In the Fall, you came and took measure. We dug perfect beds in the sun. You replanted shy-yellow lilies. To flank a much-better laid path. But, the vines. Our bare limbs bled from thorns. We have to get at the roots, you said. You pulled hard and we cut underground. You wielded shovel and saw. To conquer Mount Parnassus’s Pythons. All roots were exposed and then gone.

Now the rusty swing squeaks in the nearby park. The squirrels’ throaty barks fall from the Laurel tree. A sliver of lavender peaks through pale- green buds on the spiraling vine that hugs the Crepe Myrtle trunk like a gentle rebel.

by Johanna Lane


The Voice of the Withlacoochee

To see colors along the Withlacoochee River, you must be there in the slanted light. Walk with her there. Let soft shoes touch the path like a shushing finger to the lips. Notice longleaf pine needles gilded from the sun’s glow. The sinking light unmasks a lapis sky. See the soppy, pine-needled path become maroon, like the underside of a great blue heron’s wing.

Don’t worry if you are out of step with your companion.

Separate the stiff palmetto fronds for her and step down to the riverbank. Don’t fall. Walk closely to the roots and stay on solid ground. As the sun descends, watch how the tannin-stained river appears copper. Be mindful of shin-high cypress knees, so you don’t trip. See them scattered like old faces in a crowd. Focus in on one. Study the intricate lines like those around our eyes and mouths. They reveal our sad and happy stories.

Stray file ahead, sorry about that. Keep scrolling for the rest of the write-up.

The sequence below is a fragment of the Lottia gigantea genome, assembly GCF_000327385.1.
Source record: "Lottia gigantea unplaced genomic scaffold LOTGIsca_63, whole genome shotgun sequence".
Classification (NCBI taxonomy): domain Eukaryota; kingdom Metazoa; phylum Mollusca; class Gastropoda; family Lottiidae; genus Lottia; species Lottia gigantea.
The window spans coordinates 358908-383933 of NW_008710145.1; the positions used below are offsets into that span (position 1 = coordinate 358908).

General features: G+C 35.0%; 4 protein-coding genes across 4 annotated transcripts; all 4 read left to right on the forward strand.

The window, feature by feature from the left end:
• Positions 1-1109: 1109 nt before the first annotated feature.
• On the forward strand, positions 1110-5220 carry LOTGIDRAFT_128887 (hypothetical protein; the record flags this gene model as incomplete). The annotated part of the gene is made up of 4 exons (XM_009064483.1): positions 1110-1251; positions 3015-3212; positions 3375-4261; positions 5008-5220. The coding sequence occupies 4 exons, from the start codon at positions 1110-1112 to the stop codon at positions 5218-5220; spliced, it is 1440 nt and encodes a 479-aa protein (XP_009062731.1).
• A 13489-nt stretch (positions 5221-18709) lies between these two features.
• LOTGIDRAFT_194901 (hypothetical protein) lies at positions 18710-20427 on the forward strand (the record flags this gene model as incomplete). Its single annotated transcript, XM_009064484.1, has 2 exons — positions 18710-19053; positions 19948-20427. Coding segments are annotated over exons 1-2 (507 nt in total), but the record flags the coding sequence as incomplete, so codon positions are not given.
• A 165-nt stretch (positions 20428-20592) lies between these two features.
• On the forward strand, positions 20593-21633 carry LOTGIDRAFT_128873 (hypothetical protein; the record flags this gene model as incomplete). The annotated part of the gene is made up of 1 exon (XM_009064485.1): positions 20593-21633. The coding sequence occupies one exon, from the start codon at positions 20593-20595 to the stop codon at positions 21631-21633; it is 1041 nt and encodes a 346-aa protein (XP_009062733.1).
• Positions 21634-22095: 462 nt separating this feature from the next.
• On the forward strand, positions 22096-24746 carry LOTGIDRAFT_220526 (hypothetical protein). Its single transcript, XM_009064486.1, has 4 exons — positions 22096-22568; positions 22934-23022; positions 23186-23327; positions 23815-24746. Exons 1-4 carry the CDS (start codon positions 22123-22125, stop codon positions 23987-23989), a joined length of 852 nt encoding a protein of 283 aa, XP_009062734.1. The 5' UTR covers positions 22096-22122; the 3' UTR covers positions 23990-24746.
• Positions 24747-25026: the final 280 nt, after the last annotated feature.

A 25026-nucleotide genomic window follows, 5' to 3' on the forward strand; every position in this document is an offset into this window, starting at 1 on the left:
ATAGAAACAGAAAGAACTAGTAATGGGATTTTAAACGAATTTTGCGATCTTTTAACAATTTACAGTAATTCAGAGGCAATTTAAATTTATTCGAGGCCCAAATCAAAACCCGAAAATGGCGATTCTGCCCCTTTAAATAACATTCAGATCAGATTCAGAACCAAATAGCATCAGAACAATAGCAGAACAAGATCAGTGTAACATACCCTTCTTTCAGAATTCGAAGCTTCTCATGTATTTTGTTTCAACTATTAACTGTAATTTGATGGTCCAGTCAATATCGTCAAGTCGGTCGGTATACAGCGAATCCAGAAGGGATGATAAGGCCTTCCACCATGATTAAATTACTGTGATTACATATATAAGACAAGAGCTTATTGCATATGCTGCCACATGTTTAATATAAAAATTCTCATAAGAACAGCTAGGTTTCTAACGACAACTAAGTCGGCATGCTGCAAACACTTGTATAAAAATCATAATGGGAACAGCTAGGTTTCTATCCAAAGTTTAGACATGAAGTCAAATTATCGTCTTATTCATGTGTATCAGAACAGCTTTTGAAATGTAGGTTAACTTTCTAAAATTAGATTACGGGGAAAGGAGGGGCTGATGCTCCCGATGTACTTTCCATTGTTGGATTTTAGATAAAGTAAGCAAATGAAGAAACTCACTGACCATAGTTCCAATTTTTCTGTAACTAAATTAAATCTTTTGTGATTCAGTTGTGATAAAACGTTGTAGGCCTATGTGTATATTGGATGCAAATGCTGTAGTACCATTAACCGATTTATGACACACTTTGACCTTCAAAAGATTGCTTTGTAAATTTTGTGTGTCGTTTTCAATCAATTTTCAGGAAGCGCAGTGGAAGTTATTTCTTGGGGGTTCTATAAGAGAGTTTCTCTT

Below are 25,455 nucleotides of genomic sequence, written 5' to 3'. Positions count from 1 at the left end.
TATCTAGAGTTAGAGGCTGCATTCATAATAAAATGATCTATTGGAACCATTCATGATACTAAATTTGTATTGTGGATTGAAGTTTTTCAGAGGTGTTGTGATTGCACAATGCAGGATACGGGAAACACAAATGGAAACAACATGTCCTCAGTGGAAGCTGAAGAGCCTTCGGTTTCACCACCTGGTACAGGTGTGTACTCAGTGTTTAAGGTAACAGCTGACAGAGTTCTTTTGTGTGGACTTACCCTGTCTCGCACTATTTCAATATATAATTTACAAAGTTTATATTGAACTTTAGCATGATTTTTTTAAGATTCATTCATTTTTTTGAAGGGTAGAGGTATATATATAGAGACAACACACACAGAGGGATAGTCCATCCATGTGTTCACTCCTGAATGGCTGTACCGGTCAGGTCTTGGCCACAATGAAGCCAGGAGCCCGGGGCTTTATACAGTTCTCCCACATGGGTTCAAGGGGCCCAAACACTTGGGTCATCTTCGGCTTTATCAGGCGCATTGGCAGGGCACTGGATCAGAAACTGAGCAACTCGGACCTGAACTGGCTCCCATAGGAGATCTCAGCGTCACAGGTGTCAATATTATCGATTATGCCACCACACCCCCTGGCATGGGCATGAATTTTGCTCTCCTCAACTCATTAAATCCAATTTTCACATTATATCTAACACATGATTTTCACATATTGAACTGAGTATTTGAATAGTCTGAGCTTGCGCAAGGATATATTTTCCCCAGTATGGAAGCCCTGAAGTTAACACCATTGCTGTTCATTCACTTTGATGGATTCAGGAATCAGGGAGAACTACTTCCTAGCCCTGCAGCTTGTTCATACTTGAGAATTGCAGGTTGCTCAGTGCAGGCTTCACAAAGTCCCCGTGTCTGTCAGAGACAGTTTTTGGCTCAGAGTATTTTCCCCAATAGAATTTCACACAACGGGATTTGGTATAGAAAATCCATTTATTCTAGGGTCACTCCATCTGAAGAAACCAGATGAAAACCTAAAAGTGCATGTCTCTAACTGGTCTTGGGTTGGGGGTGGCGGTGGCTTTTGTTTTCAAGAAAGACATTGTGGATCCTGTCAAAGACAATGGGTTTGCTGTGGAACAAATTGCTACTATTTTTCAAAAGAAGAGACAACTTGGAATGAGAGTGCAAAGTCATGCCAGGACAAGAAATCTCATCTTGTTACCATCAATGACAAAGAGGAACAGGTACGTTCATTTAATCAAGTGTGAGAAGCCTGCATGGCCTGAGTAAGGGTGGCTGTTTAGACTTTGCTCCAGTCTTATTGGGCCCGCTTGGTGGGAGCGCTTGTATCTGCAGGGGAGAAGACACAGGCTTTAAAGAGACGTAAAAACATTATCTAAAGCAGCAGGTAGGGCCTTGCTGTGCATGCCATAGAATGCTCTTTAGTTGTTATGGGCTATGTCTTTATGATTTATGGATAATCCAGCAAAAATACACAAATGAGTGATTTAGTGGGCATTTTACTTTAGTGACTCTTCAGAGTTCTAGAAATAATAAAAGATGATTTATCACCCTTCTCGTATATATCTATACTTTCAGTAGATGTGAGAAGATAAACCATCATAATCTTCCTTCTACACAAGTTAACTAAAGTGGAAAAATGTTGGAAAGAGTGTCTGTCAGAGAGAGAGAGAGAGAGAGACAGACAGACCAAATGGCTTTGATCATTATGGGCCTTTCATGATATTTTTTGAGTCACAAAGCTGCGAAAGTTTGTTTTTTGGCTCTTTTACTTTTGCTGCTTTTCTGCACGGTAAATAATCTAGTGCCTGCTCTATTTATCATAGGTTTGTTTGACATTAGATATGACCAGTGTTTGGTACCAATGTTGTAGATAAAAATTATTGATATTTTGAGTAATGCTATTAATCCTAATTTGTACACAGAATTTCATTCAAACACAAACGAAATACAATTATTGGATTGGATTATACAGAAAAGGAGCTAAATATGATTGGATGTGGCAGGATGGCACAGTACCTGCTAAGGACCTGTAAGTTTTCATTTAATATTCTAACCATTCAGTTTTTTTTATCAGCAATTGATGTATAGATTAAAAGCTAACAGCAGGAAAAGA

Imagine the deep, gentle flow of a raised river when you see high water lines on Cypress tree trunks. But the shallow reveals gnarled roots grasping the bank; its knuckles protrude and fingertips sink into the soil.

Plan to return. As the setting sun erases the lavender hues in browned grasses, recall what wasn’t said.

by Johanna Lane

Johanna is an adjunct instructor of English at Saint Leo University. She writes personal essays that focus on the diverse and complicated natural environment of Florida and how this can mirror the dynamics in our most intimate interpersonal relationships.

I Sat Among the Books

I sat among the books and the shelves rattled and shook
The covers flying open as the words wrestled their way out, shattering the air with a collective shout,
Settling down into a song the words took shape, rising and falling each one struggling to find it’s space
The melody began, drifting, dancing
Lazily the tune took me like a stream, each turn and bend showing me a new dream
The harmony joined in, as I looked upon the banks and saw the rolling hills and fields ready to be filled with whatever my mind could make
The stronger words decided to have their turn, as the stream gained strength and a river was born
Dropping me down in frigid waters, and the song was gone and the only sound was the chatter of my teeth
Then I burst through again, and drawing breath, riding the crest of the wave, I found myself at the sea and knew I could stay afloat
As the sun warmed my skin, I heard the sweet hymn once more, and looked out and saw forever stretched across the shore

by Crawford Krebs

Crawford Krebs is eighteen years old and lives in South Carolina.